No one likes a surprise! If you fail to communicate properly in advance, then you can expect the person you’re letting go to react badly when they finally do hear it. They will be emotional, and understandably so.
I’m not writing this post to show people how to go about firing someone quietly, without ‘causing a scene’. That’s not what this is about. It’s about giving that person the information they need to deal with what is happening with dignity.
2- Communicate formality
If you have followed that process of expectation setting and feedback, and still reached that point where you’re forced to think about someone’s future, then you need to signpost that thought process to the individual.
Here are a few different ways we communicate this at Charlie:
- We’re a pretty informal company. If we need to talk to someone about their role at the company, then we make sure that invitation reflects the formality of the situation. By this point, it’s not a casual catch up – so don’t treat it as such.
- Be clear on what is going to happen in that meeting. We’ll always mention in the invitation that we’re planning on conducting a “review about their continued employment at Charlie”.
- We’ll offer them the opportunity to bring an observer to that meeting.
- Typically, we’ll have two meetings. The first will be used to formally explain that we’re considering their future at the business, and the process behind that decision. The second will be when we communicate the outcome of our decision, and what needs to take place off the back of it.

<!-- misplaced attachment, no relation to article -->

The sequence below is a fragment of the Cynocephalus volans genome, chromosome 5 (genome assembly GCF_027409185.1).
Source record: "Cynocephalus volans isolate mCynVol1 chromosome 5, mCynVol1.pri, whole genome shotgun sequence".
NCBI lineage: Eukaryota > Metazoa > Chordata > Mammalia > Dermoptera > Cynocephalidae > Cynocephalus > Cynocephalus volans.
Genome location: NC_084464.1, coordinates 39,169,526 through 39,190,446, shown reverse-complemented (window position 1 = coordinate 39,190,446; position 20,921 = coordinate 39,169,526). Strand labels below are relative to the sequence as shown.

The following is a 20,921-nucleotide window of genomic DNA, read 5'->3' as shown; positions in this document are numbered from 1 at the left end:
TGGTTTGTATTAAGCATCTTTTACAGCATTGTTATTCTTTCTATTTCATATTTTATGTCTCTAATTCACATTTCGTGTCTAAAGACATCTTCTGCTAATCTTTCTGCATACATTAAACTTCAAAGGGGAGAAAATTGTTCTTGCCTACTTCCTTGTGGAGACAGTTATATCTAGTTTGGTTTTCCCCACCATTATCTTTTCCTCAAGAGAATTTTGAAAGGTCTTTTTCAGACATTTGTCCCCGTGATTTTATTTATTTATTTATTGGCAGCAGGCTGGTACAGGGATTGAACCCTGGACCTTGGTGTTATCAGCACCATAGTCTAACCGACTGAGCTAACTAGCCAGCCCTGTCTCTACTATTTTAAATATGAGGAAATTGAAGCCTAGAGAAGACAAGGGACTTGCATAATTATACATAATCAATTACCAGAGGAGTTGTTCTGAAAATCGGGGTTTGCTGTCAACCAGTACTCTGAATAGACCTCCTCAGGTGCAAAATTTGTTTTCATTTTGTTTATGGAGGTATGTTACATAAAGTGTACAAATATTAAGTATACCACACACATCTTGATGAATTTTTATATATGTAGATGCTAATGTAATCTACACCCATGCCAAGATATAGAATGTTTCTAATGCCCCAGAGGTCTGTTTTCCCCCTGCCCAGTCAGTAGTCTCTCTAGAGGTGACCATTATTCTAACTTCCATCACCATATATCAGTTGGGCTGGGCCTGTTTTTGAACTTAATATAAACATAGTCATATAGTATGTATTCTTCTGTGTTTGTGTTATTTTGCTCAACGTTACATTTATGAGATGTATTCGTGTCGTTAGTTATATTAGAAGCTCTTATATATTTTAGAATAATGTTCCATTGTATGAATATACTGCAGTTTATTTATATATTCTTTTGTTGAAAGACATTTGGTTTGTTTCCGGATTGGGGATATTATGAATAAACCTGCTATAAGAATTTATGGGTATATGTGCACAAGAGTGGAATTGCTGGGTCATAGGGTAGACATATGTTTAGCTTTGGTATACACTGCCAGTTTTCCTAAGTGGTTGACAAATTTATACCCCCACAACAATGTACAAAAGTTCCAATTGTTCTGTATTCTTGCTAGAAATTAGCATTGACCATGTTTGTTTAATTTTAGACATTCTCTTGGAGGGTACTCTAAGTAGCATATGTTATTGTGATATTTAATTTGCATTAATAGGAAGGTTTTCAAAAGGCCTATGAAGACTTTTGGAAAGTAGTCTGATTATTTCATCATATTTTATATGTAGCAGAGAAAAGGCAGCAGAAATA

This might well sound a little bit impersonal – I get that. It’s definitely not the tone I like to strike when I work with my team day-to-day. But while it might come across a little harsh, I promise you that both parties will come out of this appreciating the bread crumbs that you’ve laid along the way.
3- Use your heart
I think the days that leave the most lasting impression on your team are their first and their last. How this conversation plays out is going to go a long way towards dictating how they remember you and how you run your company – so to take the opportunity to think with your heart and show some empathy towards the person on the other side of the table.
- Think about where you have those meetings. If there is a chance that emotions are going to run high, think about doing it away from the rest of your team. Try finding a space on a different floor, or heading out of the office altogether.
- Don’t have that meeting slap bang in the middle of the day and make someone traipse back to their desk to in front of their former colleagues. After the end of the working day is usually a kinder time for this conversation.
- Think about how you can make this difficult day a bit less painful. Why not offer to pack up their desk for them and have it couriered over to them? Or give them the chance to pick up their things at the weekend?
They might not at the time, but they’ll see the compassion once emotions have cleared.